One silver lining to come out of New Zealand's closed borders may be the revitalisation of domestic rail travel.
Horizons Regional Council Ruapehu representative Weston Kirton certainly hopes so as he has been lobbying the Government to reinstate a passenger service at Taumarunui since his election in October last year.
Along with the many Covid-19-related challenges Ruapehu faces, Kirton sees the potential for positive change.
Taumarunui, along with Marton and 10 other stops on the main trunk line, was dropped from the schedule in 2012 and Kirton said the time is right to reinstate them.
"At a stroke, our international tourism sector was flattened by our border closure; however, contained within that dark cloud is the glimmer of a public transport silver lining," he said.
"KiwiRail has long maintained that the viability of our main trunk service, the Northern Explorer, hinges on it being a bespoke service for tourists.
"Now that market no longer exists it is time for KiwiRail to finally bring back the service as part of the new passenger transport network the Government is proposing."
In February this year, Kirton met with Te Tai Hauāuru MP Adrian Rurawhe and Rangitīkei MP Ian McKelvie to present a petition with more than 3000 signatures to the House of Representatives at Parliament.
"I was very warmly welcomed by Labour list MP and Speaker of the House Trevor Mallard.
"He lived in Taumarunui and taught at the high school here in his younger days so he has a personal fondness for the place."
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Kirton said he is heartened by Deputy Prime Minister Winston Peters' recent statement that rail should be a critical part of New Zealand's integrated transport network.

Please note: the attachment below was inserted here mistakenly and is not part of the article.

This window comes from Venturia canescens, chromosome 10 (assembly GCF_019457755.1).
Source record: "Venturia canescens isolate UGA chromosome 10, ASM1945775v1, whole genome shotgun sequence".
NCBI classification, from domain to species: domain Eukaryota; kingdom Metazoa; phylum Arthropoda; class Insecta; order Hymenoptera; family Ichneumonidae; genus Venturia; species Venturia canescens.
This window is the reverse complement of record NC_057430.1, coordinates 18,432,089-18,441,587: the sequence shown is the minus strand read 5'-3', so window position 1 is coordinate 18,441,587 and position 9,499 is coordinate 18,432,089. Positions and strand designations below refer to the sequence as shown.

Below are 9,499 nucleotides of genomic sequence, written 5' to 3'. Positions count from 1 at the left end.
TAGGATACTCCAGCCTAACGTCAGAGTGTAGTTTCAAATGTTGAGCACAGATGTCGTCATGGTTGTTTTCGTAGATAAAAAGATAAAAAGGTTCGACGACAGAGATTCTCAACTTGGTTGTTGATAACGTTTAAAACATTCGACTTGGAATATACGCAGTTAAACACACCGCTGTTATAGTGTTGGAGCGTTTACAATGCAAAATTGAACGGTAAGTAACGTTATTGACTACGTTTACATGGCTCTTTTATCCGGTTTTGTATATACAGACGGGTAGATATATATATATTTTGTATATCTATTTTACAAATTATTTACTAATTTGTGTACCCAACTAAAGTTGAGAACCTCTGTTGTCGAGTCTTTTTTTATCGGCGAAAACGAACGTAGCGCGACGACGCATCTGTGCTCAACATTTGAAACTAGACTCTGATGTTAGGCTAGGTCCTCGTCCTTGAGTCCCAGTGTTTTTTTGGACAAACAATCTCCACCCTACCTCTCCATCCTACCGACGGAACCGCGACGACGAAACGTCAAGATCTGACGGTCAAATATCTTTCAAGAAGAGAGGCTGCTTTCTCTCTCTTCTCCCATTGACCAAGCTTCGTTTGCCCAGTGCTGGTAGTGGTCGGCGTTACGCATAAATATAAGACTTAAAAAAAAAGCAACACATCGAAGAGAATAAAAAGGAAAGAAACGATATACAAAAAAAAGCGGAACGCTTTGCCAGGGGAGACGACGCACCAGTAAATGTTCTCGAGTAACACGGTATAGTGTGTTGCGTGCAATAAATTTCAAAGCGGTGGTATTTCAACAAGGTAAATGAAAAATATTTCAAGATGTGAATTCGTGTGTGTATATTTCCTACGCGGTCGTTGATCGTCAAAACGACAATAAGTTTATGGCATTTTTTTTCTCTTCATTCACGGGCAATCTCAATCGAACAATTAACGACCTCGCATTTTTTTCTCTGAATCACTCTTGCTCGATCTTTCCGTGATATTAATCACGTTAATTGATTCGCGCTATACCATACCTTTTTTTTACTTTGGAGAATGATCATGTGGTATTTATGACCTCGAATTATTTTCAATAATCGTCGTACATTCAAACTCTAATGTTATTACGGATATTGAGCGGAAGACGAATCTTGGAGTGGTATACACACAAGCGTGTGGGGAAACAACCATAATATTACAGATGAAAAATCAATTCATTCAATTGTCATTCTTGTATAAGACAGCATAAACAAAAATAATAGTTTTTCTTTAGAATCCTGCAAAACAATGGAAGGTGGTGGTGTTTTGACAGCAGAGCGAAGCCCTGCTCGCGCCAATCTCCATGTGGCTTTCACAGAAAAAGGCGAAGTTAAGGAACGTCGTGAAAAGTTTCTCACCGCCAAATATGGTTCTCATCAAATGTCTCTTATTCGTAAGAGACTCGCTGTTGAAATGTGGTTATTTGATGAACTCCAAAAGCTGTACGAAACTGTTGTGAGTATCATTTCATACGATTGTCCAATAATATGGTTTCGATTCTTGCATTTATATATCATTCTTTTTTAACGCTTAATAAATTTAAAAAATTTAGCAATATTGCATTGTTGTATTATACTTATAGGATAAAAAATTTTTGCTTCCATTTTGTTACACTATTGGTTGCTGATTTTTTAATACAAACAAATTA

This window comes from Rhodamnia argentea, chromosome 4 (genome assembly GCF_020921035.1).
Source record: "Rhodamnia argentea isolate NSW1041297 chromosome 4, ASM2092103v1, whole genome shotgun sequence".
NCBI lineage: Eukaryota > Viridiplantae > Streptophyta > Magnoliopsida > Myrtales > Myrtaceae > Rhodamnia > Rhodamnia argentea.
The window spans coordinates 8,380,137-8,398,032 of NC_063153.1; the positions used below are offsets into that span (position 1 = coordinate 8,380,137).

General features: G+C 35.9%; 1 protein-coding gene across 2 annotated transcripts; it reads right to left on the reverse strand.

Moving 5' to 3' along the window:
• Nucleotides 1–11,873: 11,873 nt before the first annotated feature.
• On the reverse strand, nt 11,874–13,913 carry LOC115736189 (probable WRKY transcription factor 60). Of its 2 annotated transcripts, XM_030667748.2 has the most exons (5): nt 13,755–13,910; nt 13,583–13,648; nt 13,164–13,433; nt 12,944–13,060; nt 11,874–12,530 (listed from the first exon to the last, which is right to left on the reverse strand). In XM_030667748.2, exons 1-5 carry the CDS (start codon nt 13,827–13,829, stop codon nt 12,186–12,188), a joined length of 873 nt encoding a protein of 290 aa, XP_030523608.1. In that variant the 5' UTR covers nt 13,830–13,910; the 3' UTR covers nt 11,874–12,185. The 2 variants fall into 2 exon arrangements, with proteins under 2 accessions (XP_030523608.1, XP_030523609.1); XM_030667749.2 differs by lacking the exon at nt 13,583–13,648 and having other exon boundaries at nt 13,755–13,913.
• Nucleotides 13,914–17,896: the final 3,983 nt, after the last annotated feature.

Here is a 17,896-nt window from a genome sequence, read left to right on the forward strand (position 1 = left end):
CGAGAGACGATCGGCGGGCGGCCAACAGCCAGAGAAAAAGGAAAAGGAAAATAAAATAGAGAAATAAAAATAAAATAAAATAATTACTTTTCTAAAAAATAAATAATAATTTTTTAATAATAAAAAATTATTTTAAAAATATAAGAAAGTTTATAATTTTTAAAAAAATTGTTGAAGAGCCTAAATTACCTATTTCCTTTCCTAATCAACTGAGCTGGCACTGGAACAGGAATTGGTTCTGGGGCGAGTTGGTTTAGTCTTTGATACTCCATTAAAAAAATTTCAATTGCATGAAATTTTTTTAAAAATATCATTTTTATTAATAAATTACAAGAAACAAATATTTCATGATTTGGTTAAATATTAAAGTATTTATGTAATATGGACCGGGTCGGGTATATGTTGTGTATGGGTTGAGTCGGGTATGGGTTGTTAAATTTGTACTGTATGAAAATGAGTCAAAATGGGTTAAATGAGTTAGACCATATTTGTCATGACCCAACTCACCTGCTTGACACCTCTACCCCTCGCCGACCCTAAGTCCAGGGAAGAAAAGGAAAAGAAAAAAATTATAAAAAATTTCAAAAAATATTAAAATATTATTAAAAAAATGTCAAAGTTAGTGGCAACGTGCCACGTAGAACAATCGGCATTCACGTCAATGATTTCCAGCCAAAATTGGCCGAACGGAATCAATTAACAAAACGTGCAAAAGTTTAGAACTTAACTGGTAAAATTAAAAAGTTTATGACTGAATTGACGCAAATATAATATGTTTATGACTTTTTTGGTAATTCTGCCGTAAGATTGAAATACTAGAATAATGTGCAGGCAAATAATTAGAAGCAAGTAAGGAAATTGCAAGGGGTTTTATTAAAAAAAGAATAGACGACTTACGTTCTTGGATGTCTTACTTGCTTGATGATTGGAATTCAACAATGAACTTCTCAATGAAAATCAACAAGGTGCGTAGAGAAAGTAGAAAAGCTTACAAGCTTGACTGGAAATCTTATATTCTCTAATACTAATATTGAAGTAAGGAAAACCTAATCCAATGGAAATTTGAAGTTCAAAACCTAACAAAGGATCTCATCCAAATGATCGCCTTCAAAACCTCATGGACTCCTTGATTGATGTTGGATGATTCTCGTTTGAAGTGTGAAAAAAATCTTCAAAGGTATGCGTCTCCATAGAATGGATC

Peters made the statement in his capacity as State Owned Enterprises Minister after the 2020 Budget announcements on May 14.
"Backing up that statement was the announcement of a $1.2 billion investment in rail and Transport Minister Phil Twyford's references to the Government's bold vision for a 21st-century rail network as outlined in the draft New Zealand Rail Plan," Kirton said.
"It is now inconceivable that our main trunk line doesn't stop at all the destinations between Auckland and Wellington."
Kirton said rural communities up and down the country have few transport options other than private cars or buses for travelling long distances.
"If there was a regional focus on train services the country would be a lot better off in reaching carbon emissions targets," he said.
"Getting people thinking about public transport and rail, in particular, would address many environmental concerns and society would benefit enormously both in the short term and, more importantly, long term."
Kirton has been invited by the Government's Transport and Infrastructure Committee to send a written submission elaborating on the matters raised in his petition by June 22 and to give an oral submission on June 25.
"I believe now is the time to start the rail transport conversation," he said.
"It is short-sighted to believe our main trunk rail system is anything but a national asset for all to use including smaller towns such as Taumarunui."
Kirton said it is time for the Government to make good on its election promise about rebuilding rail for passenger and freight.